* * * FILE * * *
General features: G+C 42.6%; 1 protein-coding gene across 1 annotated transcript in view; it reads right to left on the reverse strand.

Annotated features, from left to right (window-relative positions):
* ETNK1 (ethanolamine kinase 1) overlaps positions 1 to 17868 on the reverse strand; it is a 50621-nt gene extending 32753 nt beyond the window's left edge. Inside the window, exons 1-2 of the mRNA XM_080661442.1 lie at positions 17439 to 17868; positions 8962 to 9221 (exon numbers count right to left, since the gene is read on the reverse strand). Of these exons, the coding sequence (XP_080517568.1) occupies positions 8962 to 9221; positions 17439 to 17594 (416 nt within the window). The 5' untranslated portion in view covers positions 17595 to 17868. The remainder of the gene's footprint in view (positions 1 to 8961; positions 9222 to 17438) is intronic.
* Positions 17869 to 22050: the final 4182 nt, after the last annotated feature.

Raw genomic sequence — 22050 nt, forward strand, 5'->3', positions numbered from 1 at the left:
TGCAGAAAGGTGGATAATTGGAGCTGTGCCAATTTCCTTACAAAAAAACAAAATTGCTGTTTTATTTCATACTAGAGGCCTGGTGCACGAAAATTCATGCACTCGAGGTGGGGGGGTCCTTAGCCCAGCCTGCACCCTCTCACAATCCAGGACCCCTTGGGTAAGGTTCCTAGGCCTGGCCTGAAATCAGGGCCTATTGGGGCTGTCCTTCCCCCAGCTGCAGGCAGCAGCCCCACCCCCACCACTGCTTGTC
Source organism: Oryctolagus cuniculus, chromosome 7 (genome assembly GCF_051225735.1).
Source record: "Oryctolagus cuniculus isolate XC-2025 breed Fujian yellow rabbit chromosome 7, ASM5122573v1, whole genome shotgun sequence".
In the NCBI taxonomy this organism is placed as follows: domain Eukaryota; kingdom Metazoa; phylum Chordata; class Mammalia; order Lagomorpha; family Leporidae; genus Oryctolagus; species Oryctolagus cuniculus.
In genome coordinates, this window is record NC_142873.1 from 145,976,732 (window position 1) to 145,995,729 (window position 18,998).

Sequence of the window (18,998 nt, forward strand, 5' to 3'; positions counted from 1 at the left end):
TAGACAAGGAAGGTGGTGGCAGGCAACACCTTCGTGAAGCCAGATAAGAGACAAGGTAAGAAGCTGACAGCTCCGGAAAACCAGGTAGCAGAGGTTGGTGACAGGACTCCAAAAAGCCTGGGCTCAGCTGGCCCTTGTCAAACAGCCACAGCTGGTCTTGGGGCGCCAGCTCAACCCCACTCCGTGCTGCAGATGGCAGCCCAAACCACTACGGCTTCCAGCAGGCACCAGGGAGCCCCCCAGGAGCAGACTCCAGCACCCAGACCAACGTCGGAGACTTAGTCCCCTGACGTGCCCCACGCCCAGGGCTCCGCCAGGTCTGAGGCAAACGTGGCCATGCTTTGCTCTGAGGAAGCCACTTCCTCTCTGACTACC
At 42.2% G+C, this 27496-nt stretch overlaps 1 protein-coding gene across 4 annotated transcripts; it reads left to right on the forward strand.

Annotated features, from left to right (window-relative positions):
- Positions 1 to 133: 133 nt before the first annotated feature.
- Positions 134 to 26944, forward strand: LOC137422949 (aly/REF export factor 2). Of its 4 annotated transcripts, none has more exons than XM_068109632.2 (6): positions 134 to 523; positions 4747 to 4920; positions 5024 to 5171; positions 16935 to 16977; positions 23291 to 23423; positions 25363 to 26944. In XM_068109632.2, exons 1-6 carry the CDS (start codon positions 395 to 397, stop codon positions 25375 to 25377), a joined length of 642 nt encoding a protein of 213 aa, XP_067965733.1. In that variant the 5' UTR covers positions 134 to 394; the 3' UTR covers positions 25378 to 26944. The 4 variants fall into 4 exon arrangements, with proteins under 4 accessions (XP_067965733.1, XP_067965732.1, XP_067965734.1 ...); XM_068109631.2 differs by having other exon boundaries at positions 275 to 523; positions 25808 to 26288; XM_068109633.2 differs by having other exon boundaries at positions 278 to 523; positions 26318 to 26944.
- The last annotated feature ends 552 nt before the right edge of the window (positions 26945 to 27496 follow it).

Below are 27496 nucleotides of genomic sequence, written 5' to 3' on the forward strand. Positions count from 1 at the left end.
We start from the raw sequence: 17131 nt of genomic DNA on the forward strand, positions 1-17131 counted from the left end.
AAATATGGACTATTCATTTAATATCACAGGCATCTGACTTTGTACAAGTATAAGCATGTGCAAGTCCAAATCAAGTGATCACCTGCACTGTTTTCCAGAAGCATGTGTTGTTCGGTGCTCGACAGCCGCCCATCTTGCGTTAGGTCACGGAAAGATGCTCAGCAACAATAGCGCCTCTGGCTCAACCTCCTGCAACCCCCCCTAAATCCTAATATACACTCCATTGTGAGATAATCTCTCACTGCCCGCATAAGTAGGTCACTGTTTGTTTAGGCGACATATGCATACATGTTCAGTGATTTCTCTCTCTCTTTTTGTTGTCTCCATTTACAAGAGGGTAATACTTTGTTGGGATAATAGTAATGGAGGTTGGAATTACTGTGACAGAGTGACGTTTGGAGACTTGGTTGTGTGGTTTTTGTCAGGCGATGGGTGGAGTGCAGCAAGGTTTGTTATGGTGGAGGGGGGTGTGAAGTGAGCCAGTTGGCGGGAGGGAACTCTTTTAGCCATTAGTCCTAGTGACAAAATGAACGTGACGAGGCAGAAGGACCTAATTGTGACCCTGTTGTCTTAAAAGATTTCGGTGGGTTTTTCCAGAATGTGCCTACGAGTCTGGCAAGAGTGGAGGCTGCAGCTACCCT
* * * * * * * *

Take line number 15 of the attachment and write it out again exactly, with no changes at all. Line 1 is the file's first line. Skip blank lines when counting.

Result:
- Positions 1 to 133: 133 nt before the first annotated feature.